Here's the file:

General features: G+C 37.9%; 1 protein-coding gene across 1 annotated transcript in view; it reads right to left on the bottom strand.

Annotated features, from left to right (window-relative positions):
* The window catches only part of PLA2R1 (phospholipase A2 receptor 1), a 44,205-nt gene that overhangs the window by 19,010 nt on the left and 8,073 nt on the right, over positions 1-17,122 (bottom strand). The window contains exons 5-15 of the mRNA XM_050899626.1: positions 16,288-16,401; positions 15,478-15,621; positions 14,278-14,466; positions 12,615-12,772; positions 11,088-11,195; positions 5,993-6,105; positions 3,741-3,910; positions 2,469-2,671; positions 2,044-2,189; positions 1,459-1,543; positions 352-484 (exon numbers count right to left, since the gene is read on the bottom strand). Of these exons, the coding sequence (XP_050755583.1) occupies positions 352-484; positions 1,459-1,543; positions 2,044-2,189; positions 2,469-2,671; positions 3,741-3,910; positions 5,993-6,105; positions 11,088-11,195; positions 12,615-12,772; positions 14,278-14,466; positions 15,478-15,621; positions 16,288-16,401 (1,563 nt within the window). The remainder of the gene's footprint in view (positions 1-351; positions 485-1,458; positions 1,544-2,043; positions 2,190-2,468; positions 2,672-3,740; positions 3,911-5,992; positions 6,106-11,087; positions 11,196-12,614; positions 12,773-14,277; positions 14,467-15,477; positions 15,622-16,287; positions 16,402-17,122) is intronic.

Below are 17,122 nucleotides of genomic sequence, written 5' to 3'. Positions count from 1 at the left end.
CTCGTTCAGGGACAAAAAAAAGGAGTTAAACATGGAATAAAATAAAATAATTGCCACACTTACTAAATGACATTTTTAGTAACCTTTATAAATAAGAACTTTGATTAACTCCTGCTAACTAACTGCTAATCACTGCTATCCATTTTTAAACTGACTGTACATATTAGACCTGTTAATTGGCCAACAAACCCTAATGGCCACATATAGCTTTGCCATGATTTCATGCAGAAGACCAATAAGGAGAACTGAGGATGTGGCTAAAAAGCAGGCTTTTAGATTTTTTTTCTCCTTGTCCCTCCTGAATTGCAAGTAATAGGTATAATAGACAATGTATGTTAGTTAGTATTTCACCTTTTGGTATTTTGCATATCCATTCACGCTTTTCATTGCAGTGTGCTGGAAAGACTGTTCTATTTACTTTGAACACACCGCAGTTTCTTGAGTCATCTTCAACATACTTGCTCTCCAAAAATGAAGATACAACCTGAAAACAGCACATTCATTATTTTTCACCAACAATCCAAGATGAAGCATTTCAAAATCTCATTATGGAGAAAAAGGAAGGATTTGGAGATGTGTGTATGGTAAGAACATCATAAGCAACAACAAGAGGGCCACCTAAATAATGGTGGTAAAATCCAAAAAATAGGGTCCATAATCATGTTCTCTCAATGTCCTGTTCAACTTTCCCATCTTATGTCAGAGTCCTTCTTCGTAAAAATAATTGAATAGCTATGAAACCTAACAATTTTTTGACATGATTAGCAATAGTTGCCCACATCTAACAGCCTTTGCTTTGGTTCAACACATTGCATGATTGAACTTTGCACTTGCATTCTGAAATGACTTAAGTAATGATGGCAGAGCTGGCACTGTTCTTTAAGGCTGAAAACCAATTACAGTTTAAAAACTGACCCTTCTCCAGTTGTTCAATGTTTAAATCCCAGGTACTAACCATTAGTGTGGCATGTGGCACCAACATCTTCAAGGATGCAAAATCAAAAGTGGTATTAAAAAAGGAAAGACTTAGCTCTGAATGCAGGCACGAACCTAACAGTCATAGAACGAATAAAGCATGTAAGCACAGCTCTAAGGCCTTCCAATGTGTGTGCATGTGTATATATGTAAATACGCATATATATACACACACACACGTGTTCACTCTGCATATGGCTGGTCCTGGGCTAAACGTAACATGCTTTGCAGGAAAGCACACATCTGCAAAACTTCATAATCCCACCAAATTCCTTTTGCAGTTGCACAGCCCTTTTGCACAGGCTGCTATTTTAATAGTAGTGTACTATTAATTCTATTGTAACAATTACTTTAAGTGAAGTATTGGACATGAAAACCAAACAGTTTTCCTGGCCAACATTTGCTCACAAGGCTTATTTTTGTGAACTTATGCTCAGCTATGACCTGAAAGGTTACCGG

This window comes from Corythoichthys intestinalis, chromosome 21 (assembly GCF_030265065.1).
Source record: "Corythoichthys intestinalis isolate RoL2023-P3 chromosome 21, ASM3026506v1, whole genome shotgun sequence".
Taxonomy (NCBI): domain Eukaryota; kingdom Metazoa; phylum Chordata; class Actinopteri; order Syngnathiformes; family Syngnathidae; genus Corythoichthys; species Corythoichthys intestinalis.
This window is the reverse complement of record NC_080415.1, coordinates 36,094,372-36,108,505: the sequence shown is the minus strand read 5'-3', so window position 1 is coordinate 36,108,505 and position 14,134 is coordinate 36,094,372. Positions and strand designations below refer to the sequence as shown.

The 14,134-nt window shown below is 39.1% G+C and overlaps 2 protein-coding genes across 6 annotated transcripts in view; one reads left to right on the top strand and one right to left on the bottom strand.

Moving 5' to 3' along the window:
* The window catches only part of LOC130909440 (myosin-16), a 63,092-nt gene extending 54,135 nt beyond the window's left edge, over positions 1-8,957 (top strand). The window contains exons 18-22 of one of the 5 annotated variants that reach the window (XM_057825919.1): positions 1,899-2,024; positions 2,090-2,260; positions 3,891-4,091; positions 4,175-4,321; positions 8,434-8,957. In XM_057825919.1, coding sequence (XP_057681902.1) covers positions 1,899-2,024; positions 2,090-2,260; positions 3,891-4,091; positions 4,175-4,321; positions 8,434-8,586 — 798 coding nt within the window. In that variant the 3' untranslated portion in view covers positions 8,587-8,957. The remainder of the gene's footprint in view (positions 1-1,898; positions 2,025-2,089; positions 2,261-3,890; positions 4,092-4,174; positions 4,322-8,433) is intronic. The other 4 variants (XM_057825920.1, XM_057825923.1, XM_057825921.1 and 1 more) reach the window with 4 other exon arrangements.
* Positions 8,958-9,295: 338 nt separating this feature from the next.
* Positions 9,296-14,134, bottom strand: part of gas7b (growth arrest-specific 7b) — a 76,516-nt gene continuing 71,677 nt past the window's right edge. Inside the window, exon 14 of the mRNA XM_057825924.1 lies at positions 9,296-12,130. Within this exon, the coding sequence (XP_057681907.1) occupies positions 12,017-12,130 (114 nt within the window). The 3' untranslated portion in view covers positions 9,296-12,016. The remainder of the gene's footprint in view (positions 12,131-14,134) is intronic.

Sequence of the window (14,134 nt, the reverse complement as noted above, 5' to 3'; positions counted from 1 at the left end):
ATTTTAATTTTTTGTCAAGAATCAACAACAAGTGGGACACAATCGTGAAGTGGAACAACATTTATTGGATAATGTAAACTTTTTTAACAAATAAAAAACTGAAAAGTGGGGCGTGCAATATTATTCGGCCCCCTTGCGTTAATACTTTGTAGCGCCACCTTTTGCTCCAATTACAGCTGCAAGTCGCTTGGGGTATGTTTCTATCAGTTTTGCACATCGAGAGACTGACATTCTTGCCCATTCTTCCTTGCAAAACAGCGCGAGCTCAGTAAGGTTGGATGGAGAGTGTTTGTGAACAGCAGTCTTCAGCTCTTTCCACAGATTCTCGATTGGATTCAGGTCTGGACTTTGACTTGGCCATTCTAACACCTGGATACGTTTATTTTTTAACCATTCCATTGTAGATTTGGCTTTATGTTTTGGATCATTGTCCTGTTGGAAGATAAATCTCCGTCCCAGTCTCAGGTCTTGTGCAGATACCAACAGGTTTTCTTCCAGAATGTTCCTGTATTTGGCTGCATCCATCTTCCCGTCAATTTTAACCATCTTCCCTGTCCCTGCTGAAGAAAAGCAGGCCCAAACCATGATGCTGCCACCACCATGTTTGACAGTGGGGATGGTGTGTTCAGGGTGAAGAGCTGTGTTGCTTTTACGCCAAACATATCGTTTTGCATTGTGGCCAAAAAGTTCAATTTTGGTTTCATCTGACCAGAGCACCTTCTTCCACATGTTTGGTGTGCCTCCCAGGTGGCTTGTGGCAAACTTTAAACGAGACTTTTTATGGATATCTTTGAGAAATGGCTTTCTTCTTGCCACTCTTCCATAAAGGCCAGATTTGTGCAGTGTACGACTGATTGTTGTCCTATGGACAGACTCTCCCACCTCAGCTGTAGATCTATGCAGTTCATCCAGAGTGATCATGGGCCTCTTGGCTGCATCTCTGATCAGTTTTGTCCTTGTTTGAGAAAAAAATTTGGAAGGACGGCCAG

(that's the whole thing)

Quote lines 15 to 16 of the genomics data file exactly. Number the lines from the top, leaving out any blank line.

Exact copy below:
Sequence of the window (14,134 nt, the reverse complement as noted above, 5' to 3'; positions counted from 1 at the left end):
ATTTTAATTTTTTGTCAAGAATCAACAACAAGTGGGACACAATCGTGAAGTGGAACAACATTTATTGGATAATGTAAACTTTTTTAACAAATAAAAAACTGAAAAGTGGGGCGTGCAATATTATTCGGCCCCCTTGCGTTAATACTTTGTAGCGCCACCTTTTGCTCCAATTACAGCTGCAAGTCGCTTGGGGTATGTTTCTATCAGTTTTGCACATCGAGAGACTGACATTCTTGCCCATTCTTCCTTGCAAAACAGCGCGAGCTCAGTAAGGTTGGATGGAGAGTGTTTGTGAACAGCAGTCTTCAGCTCTTTCCACAGATTCTCGATTGGATTCAGGTCTGGACTTTGACTTGGCCATTCTAACACCTGGATACGTTTATTTTTTAACCATTCCATTGTAGATTTGGCTTTATGTTTTGGATCATTGTCCTGTTGGAAGATAAATCTCCGTCCCAGTCTCAGGTCTTGTGCAGATACCAACAGGTTTTCTTCCAGAATGTTCCTGTATTTGGCTGCATCCATCTTCCCGTCAATTTTAACCATCTTCCCTGTCCCTGCTGAAGAAAAGCAGGCCCAAACCATGATGCTGCCACCACCATGTTTGACAGTGGGGATGGTGTGTTCAGGGTGAAGAGCTGTGTTGCTTTTACGCCAAACATATCGTTTTGCATTGTGGCCAAAAAGTTCAATTTTGGTTTCATCTGACCAGAGCACCTTCTTCCACATGTTTGGTGTGCCTCCCAGGTGGCTTGTGGCAAACTTTAAACGAGACTTTTTATGGATATCTTTGAGAAATGGCTTTCTTCTTGCCACTCTTCCATAAAGGCCAGATTTGTGCAGTGTACGACTGATTGTTGTCCTATGGACAGACTCTCCCACCTCAGCTGTAGATCTATGCAGTTCATCCAGAGTGATCATGGGCCTCTTGGCTGCATCTCTGATCAGTTTTGTCCTTGTTTGAGAAAAAAATTTGGAAGGACGGCCAG